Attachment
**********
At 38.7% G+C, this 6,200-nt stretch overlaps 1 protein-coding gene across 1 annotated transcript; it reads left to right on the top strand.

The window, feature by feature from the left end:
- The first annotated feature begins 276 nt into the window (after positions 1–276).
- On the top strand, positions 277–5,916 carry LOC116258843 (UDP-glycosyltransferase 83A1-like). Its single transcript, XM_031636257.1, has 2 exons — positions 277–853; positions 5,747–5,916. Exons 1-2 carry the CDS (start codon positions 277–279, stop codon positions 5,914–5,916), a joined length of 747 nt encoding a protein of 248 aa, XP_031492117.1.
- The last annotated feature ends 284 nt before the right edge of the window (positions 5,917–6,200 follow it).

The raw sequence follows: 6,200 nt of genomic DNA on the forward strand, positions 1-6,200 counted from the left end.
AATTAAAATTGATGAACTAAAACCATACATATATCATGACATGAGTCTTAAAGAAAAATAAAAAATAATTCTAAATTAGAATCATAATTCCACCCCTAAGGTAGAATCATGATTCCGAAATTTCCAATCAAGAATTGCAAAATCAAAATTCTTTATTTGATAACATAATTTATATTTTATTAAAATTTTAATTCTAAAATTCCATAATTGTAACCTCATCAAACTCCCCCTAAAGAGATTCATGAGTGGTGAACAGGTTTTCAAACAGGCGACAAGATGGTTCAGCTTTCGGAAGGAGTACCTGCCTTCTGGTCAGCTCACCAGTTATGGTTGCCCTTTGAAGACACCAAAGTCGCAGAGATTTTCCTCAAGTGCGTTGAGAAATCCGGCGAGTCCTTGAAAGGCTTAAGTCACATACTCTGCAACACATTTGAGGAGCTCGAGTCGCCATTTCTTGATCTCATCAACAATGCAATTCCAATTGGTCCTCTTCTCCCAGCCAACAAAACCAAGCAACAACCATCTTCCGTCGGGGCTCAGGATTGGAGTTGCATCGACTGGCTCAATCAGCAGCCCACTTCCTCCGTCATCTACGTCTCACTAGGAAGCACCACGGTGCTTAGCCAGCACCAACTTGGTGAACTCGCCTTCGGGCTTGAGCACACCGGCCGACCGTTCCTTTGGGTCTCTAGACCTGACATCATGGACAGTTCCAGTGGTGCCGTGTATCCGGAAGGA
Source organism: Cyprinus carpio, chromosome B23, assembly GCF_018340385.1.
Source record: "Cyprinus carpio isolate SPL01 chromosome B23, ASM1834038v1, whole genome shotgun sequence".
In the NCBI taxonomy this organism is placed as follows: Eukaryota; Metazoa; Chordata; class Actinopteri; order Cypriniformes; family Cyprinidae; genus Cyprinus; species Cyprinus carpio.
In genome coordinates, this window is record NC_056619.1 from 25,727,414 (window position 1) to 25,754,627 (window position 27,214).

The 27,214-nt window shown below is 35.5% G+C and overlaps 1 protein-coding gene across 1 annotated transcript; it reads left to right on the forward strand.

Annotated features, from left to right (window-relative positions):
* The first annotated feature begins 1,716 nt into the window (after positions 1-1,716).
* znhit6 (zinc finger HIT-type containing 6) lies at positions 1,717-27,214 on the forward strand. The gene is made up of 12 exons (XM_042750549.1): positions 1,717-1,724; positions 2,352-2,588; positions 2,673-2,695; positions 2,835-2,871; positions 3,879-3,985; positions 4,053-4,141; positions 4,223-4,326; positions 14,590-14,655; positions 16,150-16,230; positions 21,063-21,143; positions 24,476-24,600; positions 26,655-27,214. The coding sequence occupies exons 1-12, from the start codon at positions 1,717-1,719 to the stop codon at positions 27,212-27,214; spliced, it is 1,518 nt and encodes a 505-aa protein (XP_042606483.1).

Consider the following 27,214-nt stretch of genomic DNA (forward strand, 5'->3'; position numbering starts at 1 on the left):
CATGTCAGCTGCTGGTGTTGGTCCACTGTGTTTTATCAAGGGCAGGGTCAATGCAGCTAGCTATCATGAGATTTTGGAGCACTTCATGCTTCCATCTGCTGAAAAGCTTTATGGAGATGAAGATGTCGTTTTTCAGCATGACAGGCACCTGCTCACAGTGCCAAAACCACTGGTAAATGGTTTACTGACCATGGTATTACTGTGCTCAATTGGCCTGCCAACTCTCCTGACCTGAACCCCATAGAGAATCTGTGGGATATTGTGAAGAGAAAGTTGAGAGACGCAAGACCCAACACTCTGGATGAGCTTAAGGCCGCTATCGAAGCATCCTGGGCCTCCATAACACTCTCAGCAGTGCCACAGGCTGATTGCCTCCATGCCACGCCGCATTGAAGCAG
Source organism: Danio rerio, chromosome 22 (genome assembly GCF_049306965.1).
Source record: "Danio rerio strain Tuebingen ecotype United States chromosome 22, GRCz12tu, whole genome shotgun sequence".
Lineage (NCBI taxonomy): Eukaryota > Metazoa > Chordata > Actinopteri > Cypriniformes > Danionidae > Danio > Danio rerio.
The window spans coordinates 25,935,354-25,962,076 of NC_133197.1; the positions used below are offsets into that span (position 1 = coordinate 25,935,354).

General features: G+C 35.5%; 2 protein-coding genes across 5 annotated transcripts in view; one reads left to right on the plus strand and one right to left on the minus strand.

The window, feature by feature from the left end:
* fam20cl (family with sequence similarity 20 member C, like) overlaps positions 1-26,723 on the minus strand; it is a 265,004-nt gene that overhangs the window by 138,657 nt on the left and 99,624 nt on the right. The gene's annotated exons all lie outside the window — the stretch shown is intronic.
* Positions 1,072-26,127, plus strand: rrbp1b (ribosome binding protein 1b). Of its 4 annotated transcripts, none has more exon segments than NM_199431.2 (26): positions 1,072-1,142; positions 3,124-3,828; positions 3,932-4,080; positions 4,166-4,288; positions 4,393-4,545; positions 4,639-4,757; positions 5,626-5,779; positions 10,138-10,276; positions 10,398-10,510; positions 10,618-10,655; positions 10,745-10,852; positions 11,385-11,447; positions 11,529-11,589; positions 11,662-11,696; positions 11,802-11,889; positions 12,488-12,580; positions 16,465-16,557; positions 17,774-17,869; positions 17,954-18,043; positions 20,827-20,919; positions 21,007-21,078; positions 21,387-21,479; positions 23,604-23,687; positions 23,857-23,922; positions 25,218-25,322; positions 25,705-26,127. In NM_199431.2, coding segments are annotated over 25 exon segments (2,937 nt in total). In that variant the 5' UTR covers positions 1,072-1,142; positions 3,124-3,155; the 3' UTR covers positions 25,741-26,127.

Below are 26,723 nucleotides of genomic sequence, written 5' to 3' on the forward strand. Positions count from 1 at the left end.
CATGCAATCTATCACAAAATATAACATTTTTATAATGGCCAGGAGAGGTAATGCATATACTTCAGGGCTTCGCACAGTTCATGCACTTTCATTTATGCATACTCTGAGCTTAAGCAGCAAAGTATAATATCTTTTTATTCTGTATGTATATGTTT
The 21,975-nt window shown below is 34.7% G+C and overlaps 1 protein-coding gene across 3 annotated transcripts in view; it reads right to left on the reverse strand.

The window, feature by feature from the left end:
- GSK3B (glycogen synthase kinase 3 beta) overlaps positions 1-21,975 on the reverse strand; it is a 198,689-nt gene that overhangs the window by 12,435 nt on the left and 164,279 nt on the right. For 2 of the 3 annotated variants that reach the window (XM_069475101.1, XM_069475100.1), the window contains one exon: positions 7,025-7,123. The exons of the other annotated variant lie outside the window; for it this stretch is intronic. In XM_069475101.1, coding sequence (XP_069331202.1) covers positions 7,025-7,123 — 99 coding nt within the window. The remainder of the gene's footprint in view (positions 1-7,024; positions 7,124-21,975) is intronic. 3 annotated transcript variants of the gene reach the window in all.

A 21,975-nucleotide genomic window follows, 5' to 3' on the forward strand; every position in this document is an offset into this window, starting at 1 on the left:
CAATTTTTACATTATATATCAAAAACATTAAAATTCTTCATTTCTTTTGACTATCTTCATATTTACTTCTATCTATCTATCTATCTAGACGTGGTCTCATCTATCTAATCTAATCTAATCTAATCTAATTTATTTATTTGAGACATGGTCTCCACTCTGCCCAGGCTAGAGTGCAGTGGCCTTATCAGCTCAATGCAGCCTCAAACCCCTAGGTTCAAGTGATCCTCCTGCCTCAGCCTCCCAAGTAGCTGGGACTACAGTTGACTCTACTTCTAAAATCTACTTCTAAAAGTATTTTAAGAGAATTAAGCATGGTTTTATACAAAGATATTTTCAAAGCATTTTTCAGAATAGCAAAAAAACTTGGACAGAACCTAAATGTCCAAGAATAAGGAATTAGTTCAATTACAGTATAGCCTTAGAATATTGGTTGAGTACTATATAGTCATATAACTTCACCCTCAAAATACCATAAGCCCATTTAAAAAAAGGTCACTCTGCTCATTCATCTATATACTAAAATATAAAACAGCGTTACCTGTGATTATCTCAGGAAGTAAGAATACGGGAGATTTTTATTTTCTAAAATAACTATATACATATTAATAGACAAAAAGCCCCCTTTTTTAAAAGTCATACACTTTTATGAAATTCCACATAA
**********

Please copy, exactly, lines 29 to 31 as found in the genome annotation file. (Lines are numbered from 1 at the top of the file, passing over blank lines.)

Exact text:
The window, feature by feature from the left end:
- GSK3B (glycogen synthase kinase 3 beta) overlaps positions 1-21,975 on the reverse strand; it is a 198,689-nt gene that overhangs the window by 12,435 nt on the left and 164,279 nt on the right. For 2 of the 3 annotated variants that reach the window (XM_069475101.1, XM_069475100.1), the window contains one exon: positions 7,025-7,123. The exons of the other annotated variant lie outside the window; for it this stretch is intronic. In XM_069475101.1, coding sequence (XP_069331202.1) covers positions 7,025-7,123 — 99 coding nt within the window. The remainder of the gene's footprint in view (positions 1-7,024; positions 7,124-21,975) is intronic. 3 annotated transcript variants of the gene reach the window in all.

A 21,975-nucleotide genomic window follows, 5' to 3' on the forward strand; every position in this document is an offset into this window, starting at 1 on the left: